Because of frigid and stormy conditions, UNHCR and Georgian border officials transferred the initial groups of Chechen refugees by helicopter and road from the increasingly inaccessible Shatili border area to the Pankisi Valley on the northeast border of Georgia – historically home to ethnic Chechens, or "Kists." About 85 percent of the refugees found accommodation in the private homes of friends or relatives in four villages – Duisi, Jokolo, Omalo, and Birkiani. About 15 percent resided in 11 communal centers refurbished by UNHCR. According to UNHCR, living conditions in the communal centers were "extremely poor" during the year.
Georgia's Ministry of Refugees and Accommodation granted the Chechens refugee status on a prima facie basis. According to UNHCR, Georgia "responded to the initial groups of Chechens "in conformity with its international commitments, despite the delicate national and geopolitical dynamics associated with the caseload." However, UNHCR reported that Georgia has no system in place to register or otherwise determine the legal status of Chechen refugee children born in Georgia.
The International Committee of the Red Cross (ICRC), the Organization for Security and Cooperation in Europe (OSCE), UNHCR, and various national and international nongovernmental organizations (NGOs) provided emergency assistance to the Chechen refugees until early August. On August 5, aid deliveries stopped when two ICRC aid workers were kidnapped with their Georgian driver after delivering food in the Pankisi Valley. Although the three workers were released nine days later, the incident sent a shiver through the aid community. UNHCR and several NGOs resumed aid distribution to the Pankisi Valley shortly thereafter, but curtailed sending international staff into the valley, relying instead on local staff.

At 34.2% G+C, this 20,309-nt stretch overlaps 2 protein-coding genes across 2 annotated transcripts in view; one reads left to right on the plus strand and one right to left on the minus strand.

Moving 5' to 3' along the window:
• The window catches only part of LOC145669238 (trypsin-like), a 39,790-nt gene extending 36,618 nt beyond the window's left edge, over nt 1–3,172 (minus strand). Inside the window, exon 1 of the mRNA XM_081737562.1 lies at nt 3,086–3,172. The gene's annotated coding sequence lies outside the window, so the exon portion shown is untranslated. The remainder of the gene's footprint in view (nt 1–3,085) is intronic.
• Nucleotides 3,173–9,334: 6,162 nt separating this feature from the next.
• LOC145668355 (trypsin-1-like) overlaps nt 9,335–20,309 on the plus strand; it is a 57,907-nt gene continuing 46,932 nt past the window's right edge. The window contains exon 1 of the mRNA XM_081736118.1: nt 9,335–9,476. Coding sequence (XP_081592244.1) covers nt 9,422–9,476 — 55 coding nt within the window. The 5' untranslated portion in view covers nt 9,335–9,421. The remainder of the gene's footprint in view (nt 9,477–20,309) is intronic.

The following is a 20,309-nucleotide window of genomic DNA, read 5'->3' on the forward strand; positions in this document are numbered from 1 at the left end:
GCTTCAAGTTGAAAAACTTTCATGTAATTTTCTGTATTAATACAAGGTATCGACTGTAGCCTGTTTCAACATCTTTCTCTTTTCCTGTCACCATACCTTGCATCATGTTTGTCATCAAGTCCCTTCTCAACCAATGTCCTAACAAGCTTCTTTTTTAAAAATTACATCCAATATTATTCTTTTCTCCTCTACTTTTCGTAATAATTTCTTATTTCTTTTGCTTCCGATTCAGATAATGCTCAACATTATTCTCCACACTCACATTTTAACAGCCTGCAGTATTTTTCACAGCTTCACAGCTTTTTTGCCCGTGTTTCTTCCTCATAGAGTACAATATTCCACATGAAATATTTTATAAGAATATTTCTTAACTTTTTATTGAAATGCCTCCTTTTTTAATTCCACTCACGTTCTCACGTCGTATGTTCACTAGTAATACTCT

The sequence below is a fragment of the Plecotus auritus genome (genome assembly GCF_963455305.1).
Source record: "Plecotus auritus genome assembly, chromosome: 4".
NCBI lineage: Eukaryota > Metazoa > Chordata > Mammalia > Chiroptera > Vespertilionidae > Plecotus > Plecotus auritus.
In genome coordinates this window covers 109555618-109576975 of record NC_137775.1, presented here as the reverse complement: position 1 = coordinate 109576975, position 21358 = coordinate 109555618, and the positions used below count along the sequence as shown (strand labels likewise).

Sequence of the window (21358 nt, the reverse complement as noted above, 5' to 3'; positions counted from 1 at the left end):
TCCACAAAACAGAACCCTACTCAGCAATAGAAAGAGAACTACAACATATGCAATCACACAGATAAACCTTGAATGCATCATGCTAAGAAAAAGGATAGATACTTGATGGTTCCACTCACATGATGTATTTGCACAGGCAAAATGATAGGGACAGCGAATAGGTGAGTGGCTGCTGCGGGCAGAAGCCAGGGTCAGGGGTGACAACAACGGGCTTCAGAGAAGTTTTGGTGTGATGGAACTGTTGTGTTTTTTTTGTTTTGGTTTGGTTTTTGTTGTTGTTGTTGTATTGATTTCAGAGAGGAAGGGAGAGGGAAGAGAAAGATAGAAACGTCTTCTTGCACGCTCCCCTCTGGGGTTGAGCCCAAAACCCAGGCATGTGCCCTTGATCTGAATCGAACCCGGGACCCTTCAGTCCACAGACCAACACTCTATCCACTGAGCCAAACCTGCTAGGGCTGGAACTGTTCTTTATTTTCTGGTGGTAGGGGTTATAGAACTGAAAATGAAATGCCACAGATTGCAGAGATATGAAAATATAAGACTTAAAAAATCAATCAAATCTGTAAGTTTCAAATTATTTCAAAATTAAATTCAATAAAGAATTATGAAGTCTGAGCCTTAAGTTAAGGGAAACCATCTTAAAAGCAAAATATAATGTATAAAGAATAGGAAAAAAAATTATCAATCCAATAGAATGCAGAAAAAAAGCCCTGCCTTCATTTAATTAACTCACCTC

However, gaps in funding strained UNHCR's ability to provide assistance to all of the Chechen refugees or to compensate the overwhelmingly poor families hosting them. In response, UNHCR attempted to establish priorities in aid distribution, giving preference to female-headed households and those hosting greater numbers of refugees. Many of the refugees reportedly protested the idea, however, forcing UNHCR to suspend the "aid-prioritization" plan. At year's end, UNHCR still faced funding shortages, but continued assisting Chechens in the region.
Abkhaz separatists won control of Abkhazia and expelled some 300,000 ethnic Georgians from the province in 1993. After a May 1994 cease-fire, some 50,000 to 70,000 displaced ethnic Georgians returned to Abkhazia. About 53,000 of them returned to their homes in the Gali District, which had been populated almost exclusively by ethnic Georgians before the war.
For many, the return to Gali was short lived. In May 1998, tens of thousands were displaced again when fighting resumed in Gali.